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The spec for cross domain policy files says that you can put a the crossdomain.xml file outside the root through the use of a X-Permitted-Cross-Domain-Policies header. How exactly does one go about doing that? I want to put a crossdomain.xml file in a sub directory (I don't have access to the root). This is from page 11 of the spec:

When clients require a policy file, they look at the root by default. A domain should always host a master policy file to enforce its intended meta-policy. If a client is instructed to load a policy file other than the master policy file, the client must still check the master policy file to ensure that the meta-policy defined by the master policy file permits the use of the originally requested policy file.

Without a master policy file, it is left to the client to enforce the default behavior. Instead of relying entirely on master policy files for meta-policies, clients may also decide to check for a X-Permitted-Cross-Domain-Policies header in documents to specify a meta-policy. In addition to the values acceptable in permitted-cross-domain-policies, this header may also use a value of none-this-response to indicate that the current document should not be used as a policy file despite other headers or its content. Non-master policy files can only grant access to data within their own directory or subdirectories.

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1 Answer 1

I'm guessing you want to use the crossdomain.xml for a Flash client? fact is, by default a flash client always tries to find that file in the root. as the specs state, everything else must be set in the client. I'm not a flash coder - you should tag this question with "flash" or whatever else the client is coded in.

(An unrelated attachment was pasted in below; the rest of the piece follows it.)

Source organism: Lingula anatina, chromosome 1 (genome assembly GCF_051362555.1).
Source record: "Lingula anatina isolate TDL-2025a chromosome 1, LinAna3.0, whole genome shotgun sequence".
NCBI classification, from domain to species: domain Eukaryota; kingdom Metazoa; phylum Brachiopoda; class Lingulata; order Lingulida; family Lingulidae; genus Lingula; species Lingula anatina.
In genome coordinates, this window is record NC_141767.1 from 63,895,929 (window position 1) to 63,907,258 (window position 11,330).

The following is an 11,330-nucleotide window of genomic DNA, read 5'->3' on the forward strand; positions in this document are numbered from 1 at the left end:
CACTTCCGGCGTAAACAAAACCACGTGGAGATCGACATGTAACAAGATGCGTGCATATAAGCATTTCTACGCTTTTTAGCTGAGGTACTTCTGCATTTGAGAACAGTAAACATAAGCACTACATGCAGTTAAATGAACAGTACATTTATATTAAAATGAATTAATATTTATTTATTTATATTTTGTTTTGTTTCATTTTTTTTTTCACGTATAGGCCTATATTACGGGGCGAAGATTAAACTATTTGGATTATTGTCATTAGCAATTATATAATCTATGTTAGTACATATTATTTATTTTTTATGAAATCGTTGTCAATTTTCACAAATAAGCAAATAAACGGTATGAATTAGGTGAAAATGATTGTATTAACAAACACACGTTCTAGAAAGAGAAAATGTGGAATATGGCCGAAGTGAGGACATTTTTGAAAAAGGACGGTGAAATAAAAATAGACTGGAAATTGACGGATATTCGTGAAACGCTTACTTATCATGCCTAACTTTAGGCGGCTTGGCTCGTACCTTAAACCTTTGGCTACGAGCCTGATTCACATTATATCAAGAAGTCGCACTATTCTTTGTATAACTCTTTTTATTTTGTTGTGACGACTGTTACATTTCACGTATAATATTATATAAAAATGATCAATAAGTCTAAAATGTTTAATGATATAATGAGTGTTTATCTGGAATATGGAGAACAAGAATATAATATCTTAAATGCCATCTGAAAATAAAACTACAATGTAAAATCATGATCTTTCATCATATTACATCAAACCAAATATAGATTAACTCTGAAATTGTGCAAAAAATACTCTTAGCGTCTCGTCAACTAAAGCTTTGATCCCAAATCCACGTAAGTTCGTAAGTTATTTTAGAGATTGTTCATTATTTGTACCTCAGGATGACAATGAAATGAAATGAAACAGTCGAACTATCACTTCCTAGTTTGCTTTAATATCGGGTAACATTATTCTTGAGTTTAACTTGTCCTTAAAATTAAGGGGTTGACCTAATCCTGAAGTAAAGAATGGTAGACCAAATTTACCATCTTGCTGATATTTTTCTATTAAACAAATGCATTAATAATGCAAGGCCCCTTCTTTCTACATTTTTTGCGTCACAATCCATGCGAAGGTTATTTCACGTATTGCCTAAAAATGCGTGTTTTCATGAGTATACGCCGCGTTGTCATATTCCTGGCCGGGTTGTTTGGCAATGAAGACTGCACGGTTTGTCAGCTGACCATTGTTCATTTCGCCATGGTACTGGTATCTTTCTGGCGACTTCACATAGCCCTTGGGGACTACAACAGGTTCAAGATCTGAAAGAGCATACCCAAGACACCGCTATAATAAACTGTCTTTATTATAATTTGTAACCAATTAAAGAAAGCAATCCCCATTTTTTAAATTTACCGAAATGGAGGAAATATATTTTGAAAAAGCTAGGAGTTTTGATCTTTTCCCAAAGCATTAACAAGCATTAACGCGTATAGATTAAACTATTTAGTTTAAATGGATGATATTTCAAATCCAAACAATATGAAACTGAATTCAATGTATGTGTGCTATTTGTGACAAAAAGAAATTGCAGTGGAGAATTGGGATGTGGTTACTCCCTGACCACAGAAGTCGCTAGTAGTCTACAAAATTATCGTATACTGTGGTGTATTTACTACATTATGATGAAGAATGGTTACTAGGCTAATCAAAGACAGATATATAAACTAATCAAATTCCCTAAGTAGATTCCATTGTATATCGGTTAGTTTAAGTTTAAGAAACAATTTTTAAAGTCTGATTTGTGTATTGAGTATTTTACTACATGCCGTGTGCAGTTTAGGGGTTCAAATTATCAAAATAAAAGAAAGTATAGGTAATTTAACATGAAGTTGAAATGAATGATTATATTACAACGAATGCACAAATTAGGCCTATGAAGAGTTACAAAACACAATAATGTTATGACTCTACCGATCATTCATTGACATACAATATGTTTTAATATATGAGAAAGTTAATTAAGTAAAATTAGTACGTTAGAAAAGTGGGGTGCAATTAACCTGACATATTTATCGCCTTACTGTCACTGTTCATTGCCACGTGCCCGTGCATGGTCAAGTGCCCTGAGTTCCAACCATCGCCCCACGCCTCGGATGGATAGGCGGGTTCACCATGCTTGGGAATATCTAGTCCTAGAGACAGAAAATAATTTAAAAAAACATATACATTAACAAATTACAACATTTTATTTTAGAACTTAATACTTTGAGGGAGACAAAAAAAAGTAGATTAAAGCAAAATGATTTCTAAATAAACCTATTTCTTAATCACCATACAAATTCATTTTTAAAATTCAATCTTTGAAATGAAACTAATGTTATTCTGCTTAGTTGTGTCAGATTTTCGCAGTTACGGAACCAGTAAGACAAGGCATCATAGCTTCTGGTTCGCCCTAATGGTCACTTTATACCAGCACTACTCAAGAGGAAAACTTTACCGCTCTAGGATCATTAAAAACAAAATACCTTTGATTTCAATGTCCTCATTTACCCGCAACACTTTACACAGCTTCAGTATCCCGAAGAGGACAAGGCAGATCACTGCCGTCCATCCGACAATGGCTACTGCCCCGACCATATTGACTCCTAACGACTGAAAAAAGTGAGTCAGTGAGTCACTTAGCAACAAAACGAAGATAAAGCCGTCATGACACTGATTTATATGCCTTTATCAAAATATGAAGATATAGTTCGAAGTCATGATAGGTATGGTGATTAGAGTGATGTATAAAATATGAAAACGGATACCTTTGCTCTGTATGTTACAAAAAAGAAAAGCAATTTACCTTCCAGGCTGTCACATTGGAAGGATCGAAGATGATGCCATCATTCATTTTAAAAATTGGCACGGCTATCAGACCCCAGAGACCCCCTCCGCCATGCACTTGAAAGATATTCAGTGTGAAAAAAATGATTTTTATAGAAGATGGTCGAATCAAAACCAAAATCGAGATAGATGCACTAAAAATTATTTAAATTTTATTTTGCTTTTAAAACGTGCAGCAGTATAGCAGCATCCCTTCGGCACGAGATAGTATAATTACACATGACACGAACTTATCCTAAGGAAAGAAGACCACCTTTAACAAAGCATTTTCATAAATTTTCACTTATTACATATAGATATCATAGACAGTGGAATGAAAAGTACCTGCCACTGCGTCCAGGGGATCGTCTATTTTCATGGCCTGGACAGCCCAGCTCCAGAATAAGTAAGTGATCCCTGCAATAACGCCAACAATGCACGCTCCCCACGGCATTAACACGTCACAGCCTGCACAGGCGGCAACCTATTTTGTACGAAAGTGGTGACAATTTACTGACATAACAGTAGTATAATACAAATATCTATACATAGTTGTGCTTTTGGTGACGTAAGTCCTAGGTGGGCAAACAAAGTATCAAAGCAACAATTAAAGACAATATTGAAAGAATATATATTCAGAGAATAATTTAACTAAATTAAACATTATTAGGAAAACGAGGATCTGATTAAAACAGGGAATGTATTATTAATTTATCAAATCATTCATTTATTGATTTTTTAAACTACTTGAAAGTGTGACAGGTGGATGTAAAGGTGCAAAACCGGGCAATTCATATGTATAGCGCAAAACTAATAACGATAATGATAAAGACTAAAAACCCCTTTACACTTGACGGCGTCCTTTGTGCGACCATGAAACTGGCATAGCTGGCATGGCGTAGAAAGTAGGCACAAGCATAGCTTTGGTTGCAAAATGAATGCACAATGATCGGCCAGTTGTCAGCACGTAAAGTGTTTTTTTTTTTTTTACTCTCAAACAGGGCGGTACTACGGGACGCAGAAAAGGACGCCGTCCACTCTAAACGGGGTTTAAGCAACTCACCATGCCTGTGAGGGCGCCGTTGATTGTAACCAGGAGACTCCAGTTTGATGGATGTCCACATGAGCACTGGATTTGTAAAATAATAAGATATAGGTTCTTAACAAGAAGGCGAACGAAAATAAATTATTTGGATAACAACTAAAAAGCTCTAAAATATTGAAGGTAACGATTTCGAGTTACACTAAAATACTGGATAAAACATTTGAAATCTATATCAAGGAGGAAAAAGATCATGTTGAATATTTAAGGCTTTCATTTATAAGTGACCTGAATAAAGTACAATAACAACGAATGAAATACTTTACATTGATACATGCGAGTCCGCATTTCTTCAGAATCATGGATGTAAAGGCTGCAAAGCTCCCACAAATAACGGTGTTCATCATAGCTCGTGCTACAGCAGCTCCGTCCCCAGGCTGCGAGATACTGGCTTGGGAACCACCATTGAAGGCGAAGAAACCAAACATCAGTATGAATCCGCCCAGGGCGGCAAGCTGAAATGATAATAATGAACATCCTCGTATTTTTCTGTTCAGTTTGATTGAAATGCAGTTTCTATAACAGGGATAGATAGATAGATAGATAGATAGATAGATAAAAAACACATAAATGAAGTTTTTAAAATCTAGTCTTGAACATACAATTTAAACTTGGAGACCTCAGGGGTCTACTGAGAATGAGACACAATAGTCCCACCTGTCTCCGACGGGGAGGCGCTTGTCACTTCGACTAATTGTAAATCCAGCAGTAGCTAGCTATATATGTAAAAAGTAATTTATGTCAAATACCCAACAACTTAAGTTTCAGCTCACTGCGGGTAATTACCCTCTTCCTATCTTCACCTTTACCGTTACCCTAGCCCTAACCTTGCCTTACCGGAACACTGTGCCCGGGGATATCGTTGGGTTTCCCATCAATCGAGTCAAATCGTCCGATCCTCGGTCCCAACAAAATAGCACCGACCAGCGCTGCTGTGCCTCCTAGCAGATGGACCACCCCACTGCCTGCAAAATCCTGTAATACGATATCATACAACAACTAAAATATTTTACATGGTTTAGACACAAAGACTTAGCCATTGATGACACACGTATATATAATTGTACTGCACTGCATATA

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I'm not a Flash coder either. This came to me when I was implementing the HTML5Boilerplate.com on a site where I only had access to a sub directory. –  ryanve Jan 10 '12 at 4:50
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then it's easy: no API with proprietary clients = no need for crossdomain.xml. If you have an API for JavaScript clients on a different (sub-)domain you should instead send this header: "Access-Control-Allow-Origin: *" (though the * can be replaced with a specific IP or domain) –  Jörn Berkefeld Jan 11 '12 at 11:50
    
Thanks. I don't need it—I'm just trying to understand it LOL. How you "send the header"—is that in JavaScript? –  ryanve Jan 12 '12 at 7:17
    
no, you do that with your server-config (apache, iis,...) or with server-side-scripting such as PHP (header('Access-Control-Allow-Origin: *')) –  Jörn Berkefeld Jan 18 '12 at 10:50

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